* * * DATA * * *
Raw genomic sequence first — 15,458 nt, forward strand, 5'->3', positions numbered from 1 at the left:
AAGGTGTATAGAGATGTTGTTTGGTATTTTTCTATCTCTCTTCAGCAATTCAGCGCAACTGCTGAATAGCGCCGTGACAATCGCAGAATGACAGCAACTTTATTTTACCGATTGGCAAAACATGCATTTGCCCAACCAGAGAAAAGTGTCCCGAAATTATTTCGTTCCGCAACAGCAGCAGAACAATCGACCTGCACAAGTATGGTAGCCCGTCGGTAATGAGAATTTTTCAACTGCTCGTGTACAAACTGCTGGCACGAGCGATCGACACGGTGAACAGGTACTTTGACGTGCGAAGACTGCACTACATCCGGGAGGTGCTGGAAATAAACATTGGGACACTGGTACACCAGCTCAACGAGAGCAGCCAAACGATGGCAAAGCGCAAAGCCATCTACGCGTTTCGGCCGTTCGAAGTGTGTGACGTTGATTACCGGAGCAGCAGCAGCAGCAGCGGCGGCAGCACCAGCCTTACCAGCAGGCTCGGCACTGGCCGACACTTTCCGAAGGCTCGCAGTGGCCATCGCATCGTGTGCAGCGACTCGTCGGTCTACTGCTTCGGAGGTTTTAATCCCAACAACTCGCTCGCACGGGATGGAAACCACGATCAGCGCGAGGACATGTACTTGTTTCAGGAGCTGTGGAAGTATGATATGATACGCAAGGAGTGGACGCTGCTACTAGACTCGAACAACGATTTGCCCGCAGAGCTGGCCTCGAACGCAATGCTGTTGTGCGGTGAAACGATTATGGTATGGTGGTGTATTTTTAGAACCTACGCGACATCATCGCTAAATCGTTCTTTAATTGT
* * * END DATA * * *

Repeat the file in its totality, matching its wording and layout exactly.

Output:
Raw genomic sequence first — 15,458 nt, forward strand, 5'->3', positions numbered from 1 at the left:
AAGGTGTATAGAGATGTTGTTTGGTATTTTTCTATCTCTCTTCAGCAATTCAGCGCAACTGCTGAATAGCGCCGTGACAATCGCAGAATGACAGCAACTTTATTTTACCGATTGGCAAAACATGCATTTGCCCAACCAGAGAAAAGTGTCCCGAAATTATTTCGTTCCGCAACAGCAGCAGAACAATCGACCTGCACAAGTATGGTAGCCCGTCGGTAATGAGAATTTTTCAACTGCTCGTGTACAAACTGCTGGCACGAGCGATCGACACGGTGAACAGGTACTTTGACGTGCGAAGACTGCACTACATCCGGGAGGTGCTGGAAATAAACATTGGGACACTGGTACACCAGCTCAACGAGAGCAGCCAAACGATGGCAAAGCGCAAAGCCATCTACGCGTTTCGGCCGTTCGAAGTGTGTGACGTTGATTACCGGAGCAGCAGCAGCAGCAGCGGCGGCAGCACCAGCCTTACCAGCAGGCTCGGCACTGGCCGACACTTTCCGAAGGCTCGCAGTGGCCATCGCATCGTGTGCAGCGACTCGTCGGTCTACTGCTTCGGAGGTTTTAATCCCAACAACTCGCTCGCACGGGATGGAAACCACGATCAGCGCGAGGACATGTACTTGTTTCAGGAGCTGTGGAAGTATGATATGATACGCAAGGAGTGGACGCTGCTACTAGACTCGAACAACGATTTGCCCGCAGAGCTGGCCTCGAACGCAATGCTGTTGTGCGGTGAAACGATTATGGTATGGTGGTGTATTTTTAGAACCTACGCGACATCATCGCTAAATCGTTCTTTAATTGT